Start with "In theory its easy, ..." and describe the process step by step. Than tell her the "BUT": you never have tried it before, you are not confident to be able to do it AND if you make a mistake it WILL DELETE some/all of her precious photos. Recommend to get some help elsewhere, "better let a professional do this complicated task which requieres a trained craftsperson". Offer to put her in contact with someone who is able to help.

You have been helpfull. You did nothing. You will still be the "knows stuff"-guy. And she will carry on to ask you. Repeat a few times and she (hopefully) will stop asking.

  • 3
    @FezVrasta "Transfer?!!!! I thought you said 'reformat and rewrite over your entire hard drive 7 times so its unrecoverable'". Aug 4, 2018 at 16:01
  • @FezVrasta that seems like a bad idea. How about just taking a little time and then saying "it's done" when he's only transferred one or two files? He can then play dumb when she notices and scratch his head until she goes elsewhere.
    – DaveG
    Aug 4, 2018 at 16:14
  • 1
    @DaveG I don't know how well that would go work. She may start to delete all the photos off her phone because I said the transfers done. | Once she realizes its not done, she will probably call me back over thinking that I made a mistake and am still willing to help her. Aug 4, 2018 at 16:32
  • @JBis ok yeah in that case that's a really bad idea.
    – DaveG
    Aug 4, 2018 at 16:34
  • I like this answer as well because, while you have been helpful in many of the IT things you do, if it's not something you're trained, paid, and insured to do, there could be serious consequences if something happens to go wrong while you're trying to fix an issue. Best leave it to others who are trained and can afford to take the blame.
    – A N
    Jan 17, 2023 at 20:48

Most people take "rejection by practical constraints" easier than "rejection by personal choice".

I doubt your teacher would be happy if you would choose not to help (which should be a valid option, but probably isn't in your case, due to her personal deficiencies) - even more, if that happens in the presence of others. To avoid the conflict, I would point to real (maybe a little exaggerated) practical constraints. The presence of other students will actually help you.

If you adopt the stance of being somewhat willing and capable of helping at least to some extent, I can recommend these simple pre-screening questions:

  • "What steps did you take so far in order to resolve your problem?" to convey the messages
    • it's your problem, not mine
    • if I should help you, you should have made some effort yourself before (within your capabilities, of course)
    • if I help you, you have to tell me in advance what you have tried so far, so we can avoid wasting time/energy

Many people who did not try anything and just want "technical assistance for free" will back off at this point. Then:

  • "Before I touch it - you do have a recent backup, do you?" to convey the messages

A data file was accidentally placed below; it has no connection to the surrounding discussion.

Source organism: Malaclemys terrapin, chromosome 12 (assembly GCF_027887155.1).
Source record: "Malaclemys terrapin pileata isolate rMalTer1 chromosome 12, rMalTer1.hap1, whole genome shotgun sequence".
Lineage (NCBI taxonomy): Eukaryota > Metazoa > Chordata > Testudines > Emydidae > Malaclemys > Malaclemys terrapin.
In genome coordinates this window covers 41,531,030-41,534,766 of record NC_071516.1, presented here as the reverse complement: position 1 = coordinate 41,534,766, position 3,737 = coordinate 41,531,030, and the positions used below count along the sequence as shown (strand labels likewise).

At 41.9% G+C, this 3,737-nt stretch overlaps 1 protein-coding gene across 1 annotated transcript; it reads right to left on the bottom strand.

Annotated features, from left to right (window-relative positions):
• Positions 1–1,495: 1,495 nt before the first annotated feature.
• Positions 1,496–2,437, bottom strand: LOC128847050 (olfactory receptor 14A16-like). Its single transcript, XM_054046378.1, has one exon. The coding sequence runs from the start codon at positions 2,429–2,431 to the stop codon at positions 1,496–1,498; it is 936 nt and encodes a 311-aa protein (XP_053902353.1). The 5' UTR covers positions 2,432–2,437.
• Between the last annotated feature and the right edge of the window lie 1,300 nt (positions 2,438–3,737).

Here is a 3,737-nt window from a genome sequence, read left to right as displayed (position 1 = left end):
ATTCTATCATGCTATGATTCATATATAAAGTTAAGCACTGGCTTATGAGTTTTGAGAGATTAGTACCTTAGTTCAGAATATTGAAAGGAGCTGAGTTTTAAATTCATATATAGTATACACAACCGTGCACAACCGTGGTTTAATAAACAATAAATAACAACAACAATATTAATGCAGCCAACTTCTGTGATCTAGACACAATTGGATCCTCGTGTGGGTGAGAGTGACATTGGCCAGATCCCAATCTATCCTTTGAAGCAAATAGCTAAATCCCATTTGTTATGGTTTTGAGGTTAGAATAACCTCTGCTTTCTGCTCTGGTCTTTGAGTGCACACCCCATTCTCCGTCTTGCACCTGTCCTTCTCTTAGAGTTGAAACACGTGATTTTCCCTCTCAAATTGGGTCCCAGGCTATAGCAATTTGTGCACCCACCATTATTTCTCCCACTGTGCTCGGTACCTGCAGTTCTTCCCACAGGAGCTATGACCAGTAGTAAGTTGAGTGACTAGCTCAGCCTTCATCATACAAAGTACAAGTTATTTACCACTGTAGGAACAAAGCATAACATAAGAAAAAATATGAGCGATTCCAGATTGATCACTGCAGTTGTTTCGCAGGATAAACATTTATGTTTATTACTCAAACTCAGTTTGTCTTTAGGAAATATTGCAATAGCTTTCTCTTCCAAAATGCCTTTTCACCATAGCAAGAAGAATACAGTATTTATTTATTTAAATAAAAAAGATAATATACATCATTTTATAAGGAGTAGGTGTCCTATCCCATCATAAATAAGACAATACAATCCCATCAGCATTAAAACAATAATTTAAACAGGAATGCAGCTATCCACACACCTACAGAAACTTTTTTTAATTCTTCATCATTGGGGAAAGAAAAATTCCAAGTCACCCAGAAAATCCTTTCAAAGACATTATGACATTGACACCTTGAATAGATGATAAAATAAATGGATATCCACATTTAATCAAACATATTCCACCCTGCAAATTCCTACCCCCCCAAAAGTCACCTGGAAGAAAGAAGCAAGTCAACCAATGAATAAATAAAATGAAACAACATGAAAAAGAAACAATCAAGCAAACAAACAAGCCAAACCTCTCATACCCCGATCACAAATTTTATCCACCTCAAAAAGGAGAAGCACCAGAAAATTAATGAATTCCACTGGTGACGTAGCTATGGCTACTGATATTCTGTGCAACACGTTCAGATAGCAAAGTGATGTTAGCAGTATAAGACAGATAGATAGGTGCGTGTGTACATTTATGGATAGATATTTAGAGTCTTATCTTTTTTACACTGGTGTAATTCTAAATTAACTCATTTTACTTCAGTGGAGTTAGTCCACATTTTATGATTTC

• I certainly won't touch your system unless you have taken reasonable precautions (and have invested some of your time, too)
    • the process might get messy and extremely time-consuming for both of us, requiring to re-install from scratch or to reload from a backup.
    • I'm absolutely exempt from liability for any possible data loss, if we proceed.

Allow your teacher to save face when asking this. E.g. don't ridicule her if she admits never having made a backup - especially not in front of others. Just nod gravely.

Chances are you easily can make a short, honest and polite explanatory rejection statement based on the reply of your teacher, that you will (and should) not help in that case.

If someone cannot pass these simple questions, you certainly should refuse to get involved anyway (unless it's your significant other).

Added: what to do when I get asked to help with creating a backup? - "One moment, that's not a technical 'problem' to 'solve', right?"

Insist that is something she simply has to do and account for... see above: "What steps did you take so far?" - Unspoken message: it's very similar to "charging the device" - owner does it, owner accounts for it, owner has at least be willing to find out for herself how to do it, even the manufacturer is thinking it's a process any owner can perform.

  • 2
    I really like the backup idea. That is a legit, and truthful response. I mean the chances of anything happening where we would need to go back to a backup are super slim, but it is still a slight possibility (especially if we are deleting photos off the phone). My only concern would be if she asked for help to backup. Aug 4, 2018 at 16:05
  • @JBis I see... added section at bottom. Have been there (being a computer scientist - and all my relatives seemed to think for a decade my studies are about installing software, changing printer cartridges and optimizing their scrappy machines). It was a lengthy process to disqualify myself for that kind of work ;)
    – jvb
    Aug 5, 2018 at 12:44

Why not speak to your parent and have them address the issue with the teacher or principal? They can make it clear that you are not there to provide personal IT support for staff and that you will no longer be helping the teacher. They could also bring up her past issues and reiterate how she is not fit for the classroom and that their child is not going to encourage her bad behavior. As a minor, this takes you out of the equation and leaves your parents "at fault" for the decision. They could also make it clear that if there is any fallout, disciplinary action, revenge, etc. that they will elevate it to the superintendent, school board, mayor or whoever else would be in a position to adjudicate the situation. I had to make similar statements to a teacher once for an inappropriate situation with my son and the problem ceased... immediately.